Ousting Rishi Sunak before the next election would be "insanity", the chair of the Conservative Party has warned.
Asked by The Telegraph about the prospect of another leadership contest in the coming months, Richard Holden said that "divided parties don't win elections" and urged party colleagues not to be "introspective" ahead of a vote on the planned new law on the Rwanda migrants plan.
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What did the papers say?
The letters of no confidence are "already said to be in double figures", said the Daily Mail. A senior Tory told the BBC's Chris Mason that "lots of MPs" are "rapidly forming the view the current management is not performing and will not deliver an election win".
At least 18 Tories have submitted letters of no confidence, according to the Daily Mirror. But party rules state that at least 15% of Tory MPs must write a no-confidence letter to trigger a leadership challenge, meaning at least 53 MPs would have to do so.
Nevertheless, a "shadow leadership contest is under way", wrote Rachel Cunliffe for The New Statesman. He claimed he Tories were split into three camps: the "Sunak-backers", the "opposition might be good for us" group, and the "noisiest group", which consists of MPs who never wanted Sunak as leader ("disgruntled Trussites, die-hard Johnsonites, Bravermanite New Conservatives").
As the pressure grows on Sunak and talk of a leadership challenge gathers pace, several commentators have written what could be read as political obituaries for the prime minister. The Conservative Party is now "ungovernable", said Lewis Goodall, also in The New Statesman, and it would take a "political titan to unite it", but "Sunak isn't that".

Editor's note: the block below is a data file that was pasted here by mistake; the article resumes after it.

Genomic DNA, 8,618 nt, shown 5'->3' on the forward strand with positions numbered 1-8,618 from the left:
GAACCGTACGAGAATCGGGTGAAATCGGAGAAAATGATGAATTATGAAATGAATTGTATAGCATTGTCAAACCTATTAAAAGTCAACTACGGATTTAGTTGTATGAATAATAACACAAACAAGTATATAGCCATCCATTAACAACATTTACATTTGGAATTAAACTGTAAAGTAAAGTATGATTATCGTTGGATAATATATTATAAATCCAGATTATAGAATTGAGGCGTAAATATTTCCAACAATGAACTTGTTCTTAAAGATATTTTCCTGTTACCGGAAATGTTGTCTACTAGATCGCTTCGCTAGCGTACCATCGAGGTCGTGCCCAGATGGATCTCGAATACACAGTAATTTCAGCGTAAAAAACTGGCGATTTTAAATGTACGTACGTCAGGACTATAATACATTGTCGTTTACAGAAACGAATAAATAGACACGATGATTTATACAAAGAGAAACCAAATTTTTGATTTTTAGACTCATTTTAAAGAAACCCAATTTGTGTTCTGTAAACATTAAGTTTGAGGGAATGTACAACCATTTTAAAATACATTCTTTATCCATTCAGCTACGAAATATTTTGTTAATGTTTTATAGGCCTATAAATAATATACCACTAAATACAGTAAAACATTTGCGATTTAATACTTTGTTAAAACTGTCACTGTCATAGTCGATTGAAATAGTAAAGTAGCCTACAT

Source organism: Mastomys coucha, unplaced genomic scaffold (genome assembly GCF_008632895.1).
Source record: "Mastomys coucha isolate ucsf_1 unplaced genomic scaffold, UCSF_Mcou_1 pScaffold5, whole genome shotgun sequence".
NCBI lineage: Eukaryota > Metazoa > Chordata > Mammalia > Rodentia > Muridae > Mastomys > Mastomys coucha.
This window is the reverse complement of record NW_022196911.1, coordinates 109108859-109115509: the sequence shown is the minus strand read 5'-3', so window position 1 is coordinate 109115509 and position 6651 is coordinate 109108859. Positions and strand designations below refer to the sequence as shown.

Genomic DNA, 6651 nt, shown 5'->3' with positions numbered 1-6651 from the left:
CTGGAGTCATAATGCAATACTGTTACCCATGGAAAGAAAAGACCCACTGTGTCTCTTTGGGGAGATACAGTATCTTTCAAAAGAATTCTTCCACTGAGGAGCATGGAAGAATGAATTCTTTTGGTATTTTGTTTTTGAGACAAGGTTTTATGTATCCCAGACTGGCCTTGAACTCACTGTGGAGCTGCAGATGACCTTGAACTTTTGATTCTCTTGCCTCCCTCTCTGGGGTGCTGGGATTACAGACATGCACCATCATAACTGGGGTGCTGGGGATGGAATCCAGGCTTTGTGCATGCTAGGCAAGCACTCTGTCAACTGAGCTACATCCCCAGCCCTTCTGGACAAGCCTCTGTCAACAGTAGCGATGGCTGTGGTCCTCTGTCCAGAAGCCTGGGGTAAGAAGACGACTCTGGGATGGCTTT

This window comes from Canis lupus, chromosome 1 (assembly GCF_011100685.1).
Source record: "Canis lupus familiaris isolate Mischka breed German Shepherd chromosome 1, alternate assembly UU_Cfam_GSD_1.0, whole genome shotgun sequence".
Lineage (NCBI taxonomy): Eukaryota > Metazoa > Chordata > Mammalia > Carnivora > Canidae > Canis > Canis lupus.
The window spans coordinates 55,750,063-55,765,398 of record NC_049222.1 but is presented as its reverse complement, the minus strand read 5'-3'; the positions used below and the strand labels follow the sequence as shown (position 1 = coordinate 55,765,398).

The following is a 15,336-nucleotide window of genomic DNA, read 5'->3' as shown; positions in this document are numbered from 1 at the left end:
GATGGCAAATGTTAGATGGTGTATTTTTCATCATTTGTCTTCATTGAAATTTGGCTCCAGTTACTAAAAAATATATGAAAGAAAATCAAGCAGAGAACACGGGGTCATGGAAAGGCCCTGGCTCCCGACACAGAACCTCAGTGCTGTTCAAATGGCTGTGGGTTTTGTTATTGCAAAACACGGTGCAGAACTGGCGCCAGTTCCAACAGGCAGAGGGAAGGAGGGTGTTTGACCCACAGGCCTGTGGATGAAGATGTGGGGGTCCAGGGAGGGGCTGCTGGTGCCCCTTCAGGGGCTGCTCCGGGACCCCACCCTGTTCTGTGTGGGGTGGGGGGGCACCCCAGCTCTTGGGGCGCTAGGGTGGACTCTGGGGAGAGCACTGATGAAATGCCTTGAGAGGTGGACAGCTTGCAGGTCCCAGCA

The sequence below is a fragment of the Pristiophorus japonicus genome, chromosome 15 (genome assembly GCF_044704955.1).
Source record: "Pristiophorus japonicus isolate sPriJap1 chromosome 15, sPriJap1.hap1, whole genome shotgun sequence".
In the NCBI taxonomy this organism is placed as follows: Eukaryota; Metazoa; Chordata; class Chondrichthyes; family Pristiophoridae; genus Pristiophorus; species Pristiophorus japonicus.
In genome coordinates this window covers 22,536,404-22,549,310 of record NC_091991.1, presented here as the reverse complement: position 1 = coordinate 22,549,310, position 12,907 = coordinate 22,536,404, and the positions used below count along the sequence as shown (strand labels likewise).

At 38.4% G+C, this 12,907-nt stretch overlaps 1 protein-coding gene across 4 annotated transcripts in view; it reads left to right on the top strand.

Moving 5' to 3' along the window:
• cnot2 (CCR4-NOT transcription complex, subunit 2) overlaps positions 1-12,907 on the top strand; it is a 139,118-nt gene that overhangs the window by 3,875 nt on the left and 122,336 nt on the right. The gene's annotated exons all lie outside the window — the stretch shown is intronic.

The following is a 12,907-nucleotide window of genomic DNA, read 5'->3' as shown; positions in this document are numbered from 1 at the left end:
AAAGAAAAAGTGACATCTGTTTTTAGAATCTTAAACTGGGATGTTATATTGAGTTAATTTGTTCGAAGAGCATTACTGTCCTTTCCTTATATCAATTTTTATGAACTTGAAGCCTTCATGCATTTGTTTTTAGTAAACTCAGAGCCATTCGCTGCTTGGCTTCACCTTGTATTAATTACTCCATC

Since becoming PM, he has "often seemed tetchy and ill-equipped" to handle "the most basic criticisms that come with the job", said Matthew D'Ancona in The New European. Billed as the "grown-up who was going to restore adult government", Sunak turned out to be the "most peevish toddler of the lot".
With potential opponents circling, he "only has himself to blame for his humiliation", argued Goodall. Rwanda is a policy that Sunak "inherited and had no need to implement, still less to make it a hallmark of Tory virility".
But the BBC's Chris Mason believes Sunak could win a leadership vote. "Plenty of Tory MPs" now think it is "entirely possible" Sunak could face a vote of confidence, he wrote. "In all likelihood he would win such a vote, but it even happening would be crippling to his authority." But "let's be clear", Mason added. "It may well not happen."
The "more immediate issue" is what right-wing Tory MPs will do when the Rwanda bill comes to a vote "as early as next week", said Katy Balls in The Spectator. Labour has said it will oppose the bill, and if these Tory MPs team up with Labour to block it, Sunak will be "out of options and his authority will be shot".
Meanwhile, with almost theatrical timing, Nigel Farage has returned to centre stage. He "could in theory emerge as the winner of 'I'm a Celeb' on Sunday night", said Politico, "just as the Tories are in the middle of tearing themselves apart over immigration".
Tory MPs are "spooked" by the Reform Party founder and "freaking out" about his possible return, said Politico. After a recent poll gave Farage's party an influential 11% slice of the vote, the Conservatives "should be scared", said a pollster.
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